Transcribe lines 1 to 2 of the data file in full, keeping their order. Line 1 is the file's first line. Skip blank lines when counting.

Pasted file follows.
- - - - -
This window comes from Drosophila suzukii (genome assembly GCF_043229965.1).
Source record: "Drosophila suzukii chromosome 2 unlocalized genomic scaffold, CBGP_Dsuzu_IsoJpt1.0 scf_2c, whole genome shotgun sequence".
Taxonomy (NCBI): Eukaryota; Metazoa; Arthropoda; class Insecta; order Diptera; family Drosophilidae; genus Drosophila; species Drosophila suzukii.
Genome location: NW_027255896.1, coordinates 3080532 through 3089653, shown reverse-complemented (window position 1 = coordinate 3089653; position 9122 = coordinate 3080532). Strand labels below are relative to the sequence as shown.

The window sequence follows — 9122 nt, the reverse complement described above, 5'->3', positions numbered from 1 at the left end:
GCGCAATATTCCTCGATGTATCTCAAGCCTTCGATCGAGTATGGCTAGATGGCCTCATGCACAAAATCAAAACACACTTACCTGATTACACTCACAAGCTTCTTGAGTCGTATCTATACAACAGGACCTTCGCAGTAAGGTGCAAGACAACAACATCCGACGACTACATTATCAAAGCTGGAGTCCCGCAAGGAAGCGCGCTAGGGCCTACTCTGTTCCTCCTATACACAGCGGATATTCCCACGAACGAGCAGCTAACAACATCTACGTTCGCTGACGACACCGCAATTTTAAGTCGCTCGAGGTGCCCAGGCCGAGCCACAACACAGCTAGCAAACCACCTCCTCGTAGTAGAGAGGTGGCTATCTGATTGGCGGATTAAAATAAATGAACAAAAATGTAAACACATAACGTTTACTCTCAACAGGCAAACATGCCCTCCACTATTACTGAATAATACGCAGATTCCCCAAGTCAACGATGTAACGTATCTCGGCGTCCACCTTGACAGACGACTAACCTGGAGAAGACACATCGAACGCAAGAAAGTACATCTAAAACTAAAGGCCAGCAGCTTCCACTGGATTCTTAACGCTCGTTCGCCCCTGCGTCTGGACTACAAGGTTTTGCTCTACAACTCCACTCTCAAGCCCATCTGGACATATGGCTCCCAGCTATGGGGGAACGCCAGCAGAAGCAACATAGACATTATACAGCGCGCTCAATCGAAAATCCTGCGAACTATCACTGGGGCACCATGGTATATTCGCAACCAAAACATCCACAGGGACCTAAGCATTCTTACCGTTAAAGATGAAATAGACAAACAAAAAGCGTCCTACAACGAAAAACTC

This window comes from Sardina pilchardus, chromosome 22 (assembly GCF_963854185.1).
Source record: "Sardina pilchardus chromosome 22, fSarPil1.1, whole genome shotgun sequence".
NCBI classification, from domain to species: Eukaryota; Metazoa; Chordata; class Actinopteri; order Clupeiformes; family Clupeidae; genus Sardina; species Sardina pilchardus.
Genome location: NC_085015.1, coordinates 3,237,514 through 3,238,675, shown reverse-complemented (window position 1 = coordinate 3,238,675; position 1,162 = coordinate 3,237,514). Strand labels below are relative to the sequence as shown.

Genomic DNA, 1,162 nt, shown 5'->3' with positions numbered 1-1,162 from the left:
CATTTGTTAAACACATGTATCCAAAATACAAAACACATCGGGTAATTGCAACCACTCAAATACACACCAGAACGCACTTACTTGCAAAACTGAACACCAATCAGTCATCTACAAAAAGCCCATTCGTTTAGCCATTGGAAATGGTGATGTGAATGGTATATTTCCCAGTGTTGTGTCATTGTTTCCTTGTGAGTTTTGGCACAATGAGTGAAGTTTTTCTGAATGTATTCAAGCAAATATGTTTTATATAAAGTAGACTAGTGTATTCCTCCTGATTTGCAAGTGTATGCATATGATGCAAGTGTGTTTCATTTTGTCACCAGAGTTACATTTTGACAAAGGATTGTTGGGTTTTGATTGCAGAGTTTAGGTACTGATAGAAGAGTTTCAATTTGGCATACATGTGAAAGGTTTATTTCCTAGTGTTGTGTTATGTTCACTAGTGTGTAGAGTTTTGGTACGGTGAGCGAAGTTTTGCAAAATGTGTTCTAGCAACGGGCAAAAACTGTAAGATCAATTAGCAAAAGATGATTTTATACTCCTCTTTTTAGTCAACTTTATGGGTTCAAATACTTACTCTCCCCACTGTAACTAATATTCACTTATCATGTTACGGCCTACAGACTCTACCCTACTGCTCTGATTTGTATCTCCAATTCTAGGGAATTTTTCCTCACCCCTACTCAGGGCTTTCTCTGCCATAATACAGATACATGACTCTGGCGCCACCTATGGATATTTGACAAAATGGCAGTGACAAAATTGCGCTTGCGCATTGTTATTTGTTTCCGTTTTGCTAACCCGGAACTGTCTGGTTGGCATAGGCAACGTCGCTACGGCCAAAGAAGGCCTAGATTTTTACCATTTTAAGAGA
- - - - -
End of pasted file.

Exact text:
This window comes from Drosophila suzukii (genome assembly GCF_043229965.1).
Source record: "Drosophila suzukii chromosome 2 unlocalized genomic scaffold, CBGP_Dsuzu_IsoJpt1.0 scf_2c, whole genome shotgun sequence".